... Invisalign treatment with fixed appliances 6 [8][9][10][11][12][13] Actual tooth movement with predictions 9 [14][15][16][17][18][19][20][21][22] Outcomes of different treatment strategies 2 23,24 Before and after study of Invisalign treatment 8 5-7, 25-29 Table 4. Outcome measures of each study in the review. ...
... Simon et al. found that the accuracy of premolar de-rotation with optimized rotation attachment was even lower (37.5%). 23 These findings should be interpreted carefully. Sampling ...
... However, it has shown an accuracy of 87% for molar distalization. 4,5 The key to nonextraction treatment of Class II malocclusion is maxillary molar distalization. As previously reported, CAT is able to provide molar distalization with high accuracy through sequential movement. ...
Objectives To analyze the effects of maxillary tooth distalization by clear aligner (CA) treatment with variations in the angular direction of the distalization force, presence of attachments, and force-application method used. Materials and Methods A finite element model containing alveolar bone, dentition, and periodontal ligament was constructed. Analytical model groups were as follows: (1) distalization with buttons (without attachments), (2) buttons on canines (with attachments), (3) precision cuts on the canines (without attachments), and (4) precision cuts on the canines (with attachments). A distalization force of 1.5 N was applied to the button or precision cut at −30°, −20°, −10°, 0°, 10°, 20°, and 30° to the occlusal plane. Results As the direction of force approached +30°, the dentition inclined posteriorly. The posterior movement pattern was significantly influenced by the presence of an attachment and the direction of force, rather than the area where the force was applied. Distal inclination was dramatically reduced with attachments. A disengagement or deformation of the CA may reduce the distalization efficiency of the dentition or move the dentition in an inappropriate direction. Conclusions Attachments for efficient distalization by the CA are necessary. The use of miniscrews in the direction of force parallel to the occlusal plane is more advantageous than the use of Class II elastics. Due to CA deformation, distalization with the button on the canines can be more effective for distal movement of the maxillary dentition.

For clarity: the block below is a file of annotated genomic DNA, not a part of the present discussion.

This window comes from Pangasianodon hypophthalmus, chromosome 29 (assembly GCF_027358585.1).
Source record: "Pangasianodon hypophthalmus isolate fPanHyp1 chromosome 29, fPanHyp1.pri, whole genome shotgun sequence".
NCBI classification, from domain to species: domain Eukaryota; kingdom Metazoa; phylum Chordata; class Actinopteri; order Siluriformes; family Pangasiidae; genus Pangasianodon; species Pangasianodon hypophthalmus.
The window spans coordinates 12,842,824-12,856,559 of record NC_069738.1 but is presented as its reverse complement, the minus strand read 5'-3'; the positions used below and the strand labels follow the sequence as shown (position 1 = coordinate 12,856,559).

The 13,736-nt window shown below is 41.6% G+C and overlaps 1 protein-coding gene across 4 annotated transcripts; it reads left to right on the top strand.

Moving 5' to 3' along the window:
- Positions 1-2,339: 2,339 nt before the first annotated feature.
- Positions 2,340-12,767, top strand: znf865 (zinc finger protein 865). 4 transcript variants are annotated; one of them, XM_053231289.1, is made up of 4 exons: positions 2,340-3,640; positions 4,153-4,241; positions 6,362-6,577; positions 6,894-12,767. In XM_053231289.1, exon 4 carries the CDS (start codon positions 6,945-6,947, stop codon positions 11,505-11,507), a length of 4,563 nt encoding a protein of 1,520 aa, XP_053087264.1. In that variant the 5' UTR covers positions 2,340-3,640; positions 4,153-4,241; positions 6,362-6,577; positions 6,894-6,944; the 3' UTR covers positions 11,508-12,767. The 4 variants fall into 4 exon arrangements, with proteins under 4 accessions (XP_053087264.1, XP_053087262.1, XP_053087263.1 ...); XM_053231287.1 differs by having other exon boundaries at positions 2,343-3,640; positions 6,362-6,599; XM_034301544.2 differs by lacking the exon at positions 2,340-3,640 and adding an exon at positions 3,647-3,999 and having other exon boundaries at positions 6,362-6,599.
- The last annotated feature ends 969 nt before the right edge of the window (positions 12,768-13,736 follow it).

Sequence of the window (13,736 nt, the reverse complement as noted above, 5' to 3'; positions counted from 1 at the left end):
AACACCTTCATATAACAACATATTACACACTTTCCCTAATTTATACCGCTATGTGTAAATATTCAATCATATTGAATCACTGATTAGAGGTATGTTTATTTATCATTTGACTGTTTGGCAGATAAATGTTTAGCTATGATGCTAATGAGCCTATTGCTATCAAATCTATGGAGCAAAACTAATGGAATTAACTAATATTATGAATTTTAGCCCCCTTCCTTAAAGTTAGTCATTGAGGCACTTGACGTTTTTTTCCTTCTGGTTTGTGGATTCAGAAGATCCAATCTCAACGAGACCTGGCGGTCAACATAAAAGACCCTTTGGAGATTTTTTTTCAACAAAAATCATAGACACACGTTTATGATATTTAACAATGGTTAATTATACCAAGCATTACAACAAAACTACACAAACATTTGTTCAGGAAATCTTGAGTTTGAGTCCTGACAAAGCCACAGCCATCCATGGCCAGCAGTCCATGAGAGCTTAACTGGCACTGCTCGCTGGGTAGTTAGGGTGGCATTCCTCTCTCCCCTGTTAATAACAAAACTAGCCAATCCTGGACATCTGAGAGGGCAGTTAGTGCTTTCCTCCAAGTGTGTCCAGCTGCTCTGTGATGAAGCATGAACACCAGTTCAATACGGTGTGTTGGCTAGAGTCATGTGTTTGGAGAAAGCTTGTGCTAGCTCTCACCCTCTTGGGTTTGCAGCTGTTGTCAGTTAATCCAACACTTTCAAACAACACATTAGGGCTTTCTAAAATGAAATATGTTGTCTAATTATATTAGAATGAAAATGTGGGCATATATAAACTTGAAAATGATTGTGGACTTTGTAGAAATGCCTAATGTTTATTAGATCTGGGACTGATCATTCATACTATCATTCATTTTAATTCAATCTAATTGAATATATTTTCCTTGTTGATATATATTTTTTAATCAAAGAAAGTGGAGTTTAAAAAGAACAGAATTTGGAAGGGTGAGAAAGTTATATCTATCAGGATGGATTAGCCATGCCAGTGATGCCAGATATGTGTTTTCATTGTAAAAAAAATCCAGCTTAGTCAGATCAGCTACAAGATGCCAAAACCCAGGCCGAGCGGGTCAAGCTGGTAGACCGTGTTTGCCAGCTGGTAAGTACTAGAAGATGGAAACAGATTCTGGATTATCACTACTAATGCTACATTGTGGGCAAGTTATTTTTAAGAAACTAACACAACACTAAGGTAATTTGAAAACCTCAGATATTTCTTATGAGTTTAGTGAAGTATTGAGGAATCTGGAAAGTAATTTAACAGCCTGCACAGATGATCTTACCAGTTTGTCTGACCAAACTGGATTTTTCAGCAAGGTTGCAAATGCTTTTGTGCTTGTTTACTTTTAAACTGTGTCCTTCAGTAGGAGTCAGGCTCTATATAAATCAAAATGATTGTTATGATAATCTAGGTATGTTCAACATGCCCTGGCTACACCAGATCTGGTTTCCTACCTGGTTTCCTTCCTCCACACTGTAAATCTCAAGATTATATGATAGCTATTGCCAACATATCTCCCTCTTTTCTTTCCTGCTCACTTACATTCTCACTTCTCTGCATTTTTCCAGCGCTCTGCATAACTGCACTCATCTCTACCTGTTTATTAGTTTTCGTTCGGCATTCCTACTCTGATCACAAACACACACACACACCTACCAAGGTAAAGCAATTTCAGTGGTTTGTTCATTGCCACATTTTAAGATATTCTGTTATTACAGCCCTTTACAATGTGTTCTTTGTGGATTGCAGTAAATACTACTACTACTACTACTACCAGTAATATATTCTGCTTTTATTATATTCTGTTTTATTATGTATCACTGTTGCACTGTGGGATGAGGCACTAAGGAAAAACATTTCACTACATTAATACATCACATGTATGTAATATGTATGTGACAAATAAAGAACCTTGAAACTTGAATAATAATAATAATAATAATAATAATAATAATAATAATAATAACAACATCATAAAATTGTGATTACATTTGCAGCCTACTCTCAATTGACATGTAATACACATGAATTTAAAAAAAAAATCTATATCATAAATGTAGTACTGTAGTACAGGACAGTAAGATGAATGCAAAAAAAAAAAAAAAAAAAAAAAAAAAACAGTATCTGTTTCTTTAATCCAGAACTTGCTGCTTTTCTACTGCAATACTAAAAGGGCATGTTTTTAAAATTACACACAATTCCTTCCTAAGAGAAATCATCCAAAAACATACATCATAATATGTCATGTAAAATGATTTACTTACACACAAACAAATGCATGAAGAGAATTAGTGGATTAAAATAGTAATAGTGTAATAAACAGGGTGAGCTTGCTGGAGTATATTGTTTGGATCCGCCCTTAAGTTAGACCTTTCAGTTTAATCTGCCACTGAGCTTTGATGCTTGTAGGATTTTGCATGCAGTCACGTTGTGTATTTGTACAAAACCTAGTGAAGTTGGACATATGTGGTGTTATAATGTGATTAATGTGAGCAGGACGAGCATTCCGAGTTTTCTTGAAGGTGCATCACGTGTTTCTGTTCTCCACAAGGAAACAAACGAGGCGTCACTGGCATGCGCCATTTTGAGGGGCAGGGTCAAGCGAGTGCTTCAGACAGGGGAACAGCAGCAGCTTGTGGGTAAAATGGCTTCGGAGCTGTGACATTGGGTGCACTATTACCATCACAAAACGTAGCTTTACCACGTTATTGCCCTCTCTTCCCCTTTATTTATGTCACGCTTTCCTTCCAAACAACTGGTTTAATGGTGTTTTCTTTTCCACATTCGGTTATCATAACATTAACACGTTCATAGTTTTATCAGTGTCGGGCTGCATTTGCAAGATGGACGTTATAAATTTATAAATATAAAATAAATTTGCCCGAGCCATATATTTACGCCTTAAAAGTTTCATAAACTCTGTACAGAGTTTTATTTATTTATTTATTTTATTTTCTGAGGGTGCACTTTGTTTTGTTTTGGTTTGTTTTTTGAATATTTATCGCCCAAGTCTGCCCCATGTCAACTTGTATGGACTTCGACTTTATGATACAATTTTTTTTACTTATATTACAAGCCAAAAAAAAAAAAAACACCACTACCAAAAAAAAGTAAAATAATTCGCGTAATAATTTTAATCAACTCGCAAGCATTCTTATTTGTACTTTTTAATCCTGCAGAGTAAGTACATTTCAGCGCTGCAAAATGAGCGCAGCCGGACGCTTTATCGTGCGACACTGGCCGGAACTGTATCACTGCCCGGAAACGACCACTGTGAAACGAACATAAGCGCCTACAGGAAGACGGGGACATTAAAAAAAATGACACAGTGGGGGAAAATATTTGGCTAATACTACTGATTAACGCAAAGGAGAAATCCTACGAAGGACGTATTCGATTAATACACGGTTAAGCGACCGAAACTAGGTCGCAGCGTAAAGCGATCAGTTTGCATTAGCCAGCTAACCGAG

... Currently, in the scientific literature analysis of this type of treatment is lacking, there are just few case reports. The predictability of maxillary molar distalization using aligners is high (88%) and well demonstrated by Simon et al. [30]. The paper published by Ravera et al. [31] confirmed these results. ...